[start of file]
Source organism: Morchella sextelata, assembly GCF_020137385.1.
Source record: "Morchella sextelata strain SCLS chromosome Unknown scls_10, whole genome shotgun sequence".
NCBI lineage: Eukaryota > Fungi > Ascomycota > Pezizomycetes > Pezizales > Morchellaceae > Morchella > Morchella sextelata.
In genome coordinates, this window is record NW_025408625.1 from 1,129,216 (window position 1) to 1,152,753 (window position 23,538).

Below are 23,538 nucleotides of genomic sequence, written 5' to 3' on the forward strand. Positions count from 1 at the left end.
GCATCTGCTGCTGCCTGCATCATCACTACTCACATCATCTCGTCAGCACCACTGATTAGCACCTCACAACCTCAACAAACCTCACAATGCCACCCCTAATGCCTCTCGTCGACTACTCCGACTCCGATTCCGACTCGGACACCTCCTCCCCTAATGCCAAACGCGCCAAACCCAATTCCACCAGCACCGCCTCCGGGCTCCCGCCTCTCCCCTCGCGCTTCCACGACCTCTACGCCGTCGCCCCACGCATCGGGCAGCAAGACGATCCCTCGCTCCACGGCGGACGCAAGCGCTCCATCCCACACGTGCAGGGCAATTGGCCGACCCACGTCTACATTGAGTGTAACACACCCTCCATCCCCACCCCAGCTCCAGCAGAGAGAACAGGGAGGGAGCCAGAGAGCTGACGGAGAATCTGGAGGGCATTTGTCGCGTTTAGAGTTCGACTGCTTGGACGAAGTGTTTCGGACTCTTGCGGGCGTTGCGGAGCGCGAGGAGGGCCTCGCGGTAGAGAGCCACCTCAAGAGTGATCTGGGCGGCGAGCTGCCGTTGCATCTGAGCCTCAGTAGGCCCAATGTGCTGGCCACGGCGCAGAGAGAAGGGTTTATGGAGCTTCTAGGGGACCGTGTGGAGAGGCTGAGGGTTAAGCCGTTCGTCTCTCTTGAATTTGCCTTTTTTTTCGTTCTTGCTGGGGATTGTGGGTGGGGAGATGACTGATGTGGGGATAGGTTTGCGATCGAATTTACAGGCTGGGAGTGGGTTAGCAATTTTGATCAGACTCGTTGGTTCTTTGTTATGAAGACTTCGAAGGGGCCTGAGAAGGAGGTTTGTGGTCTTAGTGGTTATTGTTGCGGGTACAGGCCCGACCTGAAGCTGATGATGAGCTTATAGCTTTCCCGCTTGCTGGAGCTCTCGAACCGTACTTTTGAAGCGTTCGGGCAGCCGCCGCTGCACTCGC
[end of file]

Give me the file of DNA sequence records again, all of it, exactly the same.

Source organism: Morchella sextelata, assembly GCF_020137385.1.
Source record: "Morchella sextelata strain SCLS chromosome Unknown scls_10, whole genome shotgun sequence".
NCBI lineage: Eukaryota > Fungi > Ascomycota > Pezizomycetes > Pezizales > Morchellaceae > Morchella > Morchella sextelata.
In genome coordinates, this window is record NW_025408625.1 from 1,129,216 (window position 1) to 1,152,753 (window position 23,538).

Below are 23,538 nucleotides of genomic sequence, written 5' to 3' on the forward strand. Positions count from 1 at the left end.
GCATCTGCTGCTGCCTGCATCATCACTACTCACATCATCTCGTCAGCACCACTGATTAGCACCTCACAACCTCAACAAACCTCACAATGCCACCCCTAATGCCTCTCGTCGACTACTCCGACTCCGATTCCGACTCGGACACCTCCTCCCCTAATGCCAAACGCGCCAAACCCAATTCCACCAGCACCGCCTCCGGGCTCCCGCCTCTCCCCTCGCGCTTCCACGACCTCTACGCCGTCGCCCCACGCATCGGGCAGCAAGACGATCCCTCGCTCCACGGCGGACGCAAGCGCTCCATCCCACACGTGCAGGGCAATTGGCCGACCCACGTCTACATTGAGTGTAACACACCCTCCATCCCCACCCCAGCTCCAGCAGAGAGAACAGGGAGGGAGCCAGAGAGCTGACGGAGAATCTGGAGGGCATTTGTCGCGTTTAGAGTTCGACTGCTTGGACGAAGTGTTTCGGACTCTTGCGGGCGTTGCGGAGCGCGAGGAGGGCCTCGCGGTAGAGAGCCACCTCAAGAGTGATCTGGGCGGCGAGCTGCCGTTGCATCTGAGCCTCAGTAGGCCCAATGTGCTGGCCACGGCGCAGAGAGAAGGGTTTATGGAGCTTCTAGGGGACCGTGTGGAGAGGCTGAGGGTTAAGCCGTTCGTCTCTCTTGAATTTGCCTTTTTTTTCGTTCTTGCTGGGGATTGTGGGTGGGGAGATGACTGATGTGGGGATAGGTTTGCGATCGAATTTACAGGCTGGGAGTGGGTTAGCAATTTTGATCAGACTCGTTGGTTCTTTGTTATGAAGACTTCGAAGGGGCCTGAGAAGGAGGTTTGTGGTCTTAGTGGTTATTGTTGCGGGTACAGGCCCGACCTGAAGCTGATGATGAGCTTATAGCTTTCCCGCTTGCTGGAGCTCTCGAACCGTACTTTTGAAGCGTTCGGGCAGCCGCCGCTGCACTCGC